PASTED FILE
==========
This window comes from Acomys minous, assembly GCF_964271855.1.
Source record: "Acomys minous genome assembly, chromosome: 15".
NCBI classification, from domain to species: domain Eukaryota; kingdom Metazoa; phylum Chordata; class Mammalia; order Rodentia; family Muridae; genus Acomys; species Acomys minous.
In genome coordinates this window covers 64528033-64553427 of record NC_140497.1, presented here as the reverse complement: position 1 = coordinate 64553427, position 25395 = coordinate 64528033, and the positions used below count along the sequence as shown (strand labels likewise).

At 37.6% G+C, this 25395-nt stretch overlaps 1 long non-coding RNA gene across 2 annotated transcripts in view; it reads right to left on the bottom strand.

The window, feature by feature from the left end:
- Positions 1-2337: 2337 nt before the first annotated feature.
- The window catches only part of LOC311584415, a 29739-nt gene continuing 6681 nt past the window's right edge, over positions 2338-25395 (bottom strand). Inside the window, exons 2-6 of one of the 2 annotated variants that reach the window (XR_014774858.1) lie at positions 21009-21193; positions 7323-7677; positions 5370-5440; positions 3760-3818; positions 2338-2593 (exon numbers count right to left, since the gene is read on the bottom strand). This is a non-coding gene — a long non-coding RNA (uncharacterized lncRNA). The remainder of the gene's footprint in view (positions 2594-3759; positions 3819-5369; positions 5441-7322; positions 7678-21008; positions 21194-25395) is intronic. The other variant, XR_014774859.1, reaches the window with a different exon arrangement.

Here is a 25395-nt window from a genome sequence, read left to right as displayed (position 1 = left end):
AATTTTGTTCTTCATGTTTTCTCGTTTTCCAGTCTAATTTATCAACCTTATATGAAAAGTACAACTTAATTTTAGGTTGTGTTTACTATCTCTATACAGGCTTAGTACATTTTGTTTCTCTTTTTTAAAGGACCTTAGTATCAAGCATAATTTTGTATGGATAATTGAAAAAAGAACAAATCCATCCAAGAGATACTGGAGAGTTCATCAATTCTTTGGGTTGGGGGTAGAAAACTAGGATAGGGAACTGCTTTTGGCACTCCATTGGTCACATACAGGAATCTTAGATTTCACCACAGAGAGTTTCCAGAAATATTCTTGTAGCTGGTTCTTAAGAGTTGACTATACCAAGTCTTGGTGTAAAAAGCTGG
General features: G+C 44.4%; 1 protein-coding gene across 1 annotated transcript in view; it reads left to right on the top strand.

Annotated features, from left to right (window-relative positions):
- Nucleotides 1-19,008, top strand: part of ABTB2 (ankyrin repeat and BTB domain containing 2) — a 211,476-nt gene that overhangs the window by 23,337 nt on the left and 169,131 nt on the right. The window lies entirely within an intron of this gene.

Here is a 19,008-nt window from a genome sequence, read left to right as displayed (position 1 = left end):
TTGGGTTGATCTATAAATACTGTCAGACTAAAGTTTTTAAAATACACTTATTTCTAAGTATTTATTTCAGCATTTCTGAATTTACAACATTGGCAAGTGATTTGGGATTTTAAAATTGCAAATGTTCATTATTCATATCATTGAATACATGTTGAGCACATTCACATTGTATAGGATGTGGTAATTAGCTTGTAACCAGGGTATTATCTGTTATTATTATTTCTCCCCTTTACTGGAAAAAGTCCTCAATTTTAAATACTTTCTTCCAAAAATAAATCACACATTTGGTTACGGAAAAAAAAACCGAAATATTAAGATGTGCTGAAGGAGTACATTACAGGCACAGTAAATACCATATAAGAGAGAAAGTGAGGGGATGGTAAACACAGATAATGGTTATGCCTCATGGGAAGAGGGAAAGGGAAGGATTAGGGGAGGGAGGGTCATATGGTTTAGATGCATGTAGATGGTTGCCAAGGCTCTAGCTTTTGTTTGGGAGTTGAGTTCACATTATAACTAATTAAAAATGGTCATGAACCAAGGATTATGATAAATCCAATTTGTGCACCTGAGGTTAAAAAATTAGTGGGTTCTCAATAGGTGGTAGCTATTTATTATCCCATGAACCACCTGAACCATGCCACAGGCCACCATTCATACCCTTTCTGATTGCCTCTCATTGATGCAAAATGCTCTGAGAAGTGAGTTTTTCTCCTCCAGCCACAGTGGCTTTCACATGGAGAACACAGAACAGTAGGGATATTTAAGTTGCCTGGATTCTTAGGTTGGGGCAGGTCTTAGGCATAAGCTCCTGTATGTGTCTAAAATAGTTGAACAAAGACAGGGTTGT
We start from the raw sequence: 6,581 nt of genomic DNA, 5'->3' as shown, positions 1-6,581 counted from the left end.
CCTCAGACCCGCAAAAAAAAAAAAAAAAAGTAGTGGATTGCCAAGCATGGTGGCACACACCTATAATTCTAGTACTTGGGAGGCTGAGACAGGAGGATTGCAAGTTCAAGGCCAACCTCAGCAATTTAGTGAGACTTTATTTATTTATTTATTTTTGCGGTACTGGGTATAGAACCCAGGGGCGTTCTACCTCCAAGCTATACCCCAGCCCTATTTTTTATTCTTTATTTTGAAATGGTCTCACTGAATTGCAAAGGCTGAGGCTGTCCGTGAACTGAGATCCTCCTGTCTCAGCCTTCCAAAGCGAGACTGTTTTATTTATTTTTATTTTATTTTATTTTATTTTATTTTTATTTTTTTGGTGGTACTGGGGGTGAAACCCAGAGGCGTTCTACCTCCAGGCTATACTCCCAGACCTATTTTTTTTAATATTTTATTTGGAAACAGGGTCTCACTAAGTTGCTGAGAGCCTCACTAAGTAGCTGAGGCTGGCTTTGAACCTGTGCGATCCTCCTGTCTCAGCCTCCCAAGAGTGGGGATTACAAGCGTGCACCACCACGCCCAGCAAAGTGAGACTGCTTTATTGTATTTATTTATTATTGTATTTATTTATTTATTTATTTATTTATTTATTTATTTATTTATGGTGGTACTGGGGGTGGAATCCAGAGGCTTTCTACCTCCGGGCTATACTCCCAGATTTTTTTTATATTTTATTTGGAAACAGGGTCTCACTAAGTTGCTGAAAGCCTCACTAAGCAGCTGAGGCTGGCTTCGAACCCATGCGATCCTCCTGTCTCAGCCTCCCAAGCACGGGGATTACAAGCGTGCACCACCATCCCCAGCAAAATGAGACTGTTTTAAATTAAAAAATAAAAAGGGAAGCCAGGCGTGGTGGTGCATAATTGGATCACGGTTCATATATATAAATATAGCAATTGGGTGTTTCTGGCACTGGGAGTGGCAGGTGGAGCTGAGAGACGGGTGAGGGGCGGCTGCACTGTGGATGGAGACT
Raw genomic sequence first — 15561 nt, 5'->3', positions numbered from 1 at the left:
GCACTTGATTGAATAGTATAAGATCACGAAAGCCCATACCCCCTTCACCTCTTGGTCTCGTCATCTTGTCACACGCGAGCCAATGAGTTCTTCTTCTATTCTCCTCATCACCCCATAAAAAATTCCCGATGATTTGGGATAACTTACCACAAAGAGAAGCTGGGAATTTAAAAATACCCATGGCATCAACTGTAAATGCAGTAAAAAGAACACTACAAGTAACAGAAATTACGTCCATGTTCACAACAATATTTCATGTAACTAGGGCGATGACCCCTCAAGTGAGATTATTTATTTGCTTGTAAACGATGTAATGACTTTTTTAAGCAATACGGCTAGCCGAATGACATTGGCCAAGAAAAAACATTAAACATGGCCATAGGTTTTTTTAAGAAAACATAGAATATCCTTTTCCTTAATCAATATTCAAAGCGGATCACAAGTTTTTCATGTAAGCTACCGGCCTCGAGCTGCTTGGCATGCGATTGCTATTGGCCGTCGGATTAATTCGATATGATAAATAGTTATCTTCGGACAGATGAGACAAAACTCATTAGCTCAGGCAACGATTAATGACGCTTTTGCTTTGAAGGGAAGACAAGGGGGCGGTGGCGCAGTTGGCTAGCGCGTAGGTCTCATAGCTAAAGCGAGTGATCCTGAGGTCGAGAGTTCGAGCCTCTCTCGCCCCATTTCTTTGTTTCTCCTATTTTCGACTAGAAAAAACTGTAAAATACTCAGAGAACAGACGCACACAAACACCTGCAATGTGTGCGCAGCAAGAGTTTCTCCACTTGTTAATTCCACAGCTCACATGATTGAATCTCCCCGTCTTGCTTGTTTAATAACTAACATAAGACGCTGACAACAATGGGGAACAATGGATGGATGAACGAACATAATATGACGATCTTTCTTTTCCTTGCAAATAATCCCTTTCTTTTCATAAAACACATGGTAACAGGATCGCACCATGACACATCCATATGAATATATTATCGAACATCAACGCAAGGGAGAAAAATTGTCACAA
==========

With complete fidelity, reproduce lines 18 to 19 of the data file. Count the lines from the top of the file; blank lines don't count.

Raw genomic sequence first — 15561 nt, 5'->3', positions numbered from 1 at the left:
GCACTTGATTGAATAGTATAAGATCACGAAAGCCCATACCCCCTTCACCTCTTGGTCTCGTCATCTTGTCACACGCGAGCCAATGAGTTCTTCTTCTATTCTCCTCATCACCCCATAAAAAATTCCCGATGATTTGGGATAACTTACCACAAAGAGAAGCTGGGAATTTAAAAATACCCATGGCATCAACTGTAAATGCAGTAAAAAGAACACTACAAGTAACAGAAATTACGTCCATGTTCACAACAATATTTCATGTAACTAGGGCGATGACCCCTCAAGTGAGATTATTTATTTGCTTGTAAACGATGTAATGACTTTTTTAAGCAATACGGCTAGCCGAATGACATTGGCCAAGAAAAAACATTAAACATGGCCATAGGTTTTTTTAAGAAAACATAGAATATCCTTTTCCTTAATCAATATTCAAAGCGGATCACAAGTTTTTCATGTAAGCTACCGGCCTCGAGCTGCTTGGCATGCGATTGCTATTGGCCGTCGGATTAATTCGATATGATAAATAGTTATCTTCGGACAGATGAGACAAAACTCATTAGCTCAGGCAACGATTAATGACGCTTTTGCTTTGAAGGGAAGACAAGGGGGCGGTGGCGCAGTTGGCTAGCGCGTAGGTCTCATAGCTAAAGCGAGTGATCCTGAGGTCGAGAGTTCGAGCCTCTCTCGCCCCATTTCTTTGTTTCTCCTATTTTCGACTAGAAAAAACTGTAAAATACTCAGAGAACAGACGCACACAAACACCTGCAATGTGTGCGCAGCAAGAGTTTCTCCACTTGTTAATTCCACAGCTCACATGATTGAATCTCCCCGTCTTGCTTGTTTAATAACTAACATAAGACGCTGACAACAATGGGGAACAATGGATGGATGAACGAACATAATATGACGATCTTTCTTTTCCTTGCAAATAATCCCTTTCTTTTCATAAAACACATGGTAACAGGATCGCACCATGACACATCCATATGAATATATTATCGAACATCAACGCAAGGGAGAAAAATTGTCACAA